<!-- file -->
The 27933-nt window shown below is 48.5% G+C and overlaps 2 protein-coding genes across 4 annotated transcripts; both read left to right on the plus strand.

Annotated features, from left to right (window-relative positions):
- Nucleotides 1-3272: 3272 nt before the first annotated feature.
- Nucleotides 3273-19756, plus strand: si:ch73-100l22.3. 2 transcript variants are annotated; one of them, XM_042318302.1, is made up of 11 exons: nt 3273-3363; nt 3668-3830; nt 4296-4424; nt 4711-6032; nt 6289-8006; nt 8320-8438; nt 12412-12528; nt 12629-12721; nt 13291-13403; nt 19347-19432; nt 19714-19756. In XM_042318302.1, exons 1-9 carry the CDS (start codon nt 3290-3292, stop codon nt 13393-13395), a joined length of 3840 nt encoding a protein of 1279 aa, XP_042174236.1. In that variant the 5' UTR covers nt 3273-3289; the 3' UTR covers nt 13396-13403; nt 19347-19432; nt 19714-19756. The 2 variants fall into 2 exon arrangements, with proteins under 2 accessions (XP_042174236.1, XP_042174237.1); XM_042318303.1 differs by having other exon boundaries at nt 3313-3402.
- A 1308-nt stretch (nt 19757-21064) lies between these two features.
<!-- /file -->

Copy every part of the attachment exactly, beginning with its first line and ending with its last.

The 27933-nt window shown below is 48.5% G+C and overlaps 2 protein-coding genes across 4 annotated transcripts; both read left to right on the plus strand.

Annotated features, from left to right (window-relative positions):
- Nucleotides 1-3272: 3272 nt before the first annotated feature.
- Nucleotides 3273-19756, plus strand: si:ch73-100l22.3. 2 transcript variants are annotated; one of them, XM_042318302.1, is made up of 11 exons: nt 3273-3363; nt 3668-3830; nt 4296-4424; nt 4711-6032; nt 6289-8006; nt 8320-8438; nt 12412-12528; nt 12629-12721; nt 13291-13403; nt 19347-19432; nt 19714-19756. In XM_042318302.1, exons 1-9 carry the CDS (start codon nt 3290-3292, stop codon nt 13393-13395), a joined length of 3840 nt encoding a protein of 1279 aa, XP_042174236.1. In that variant the 5' UTR covers nt 3273-3289; the 3' UTR covers nt 13396-13403; nt 19347-19432; nt 19714-19756. The 2 variants fall into 2 exon arrangements, with proteins under 2 accessions (XP_042174236.1, XP_042174237.1); XM_042318303.1 differs by having other exon boundaries at nt 3313-3402.
- A 1308-nt stretch (nt 19757-21064) lies between these two features.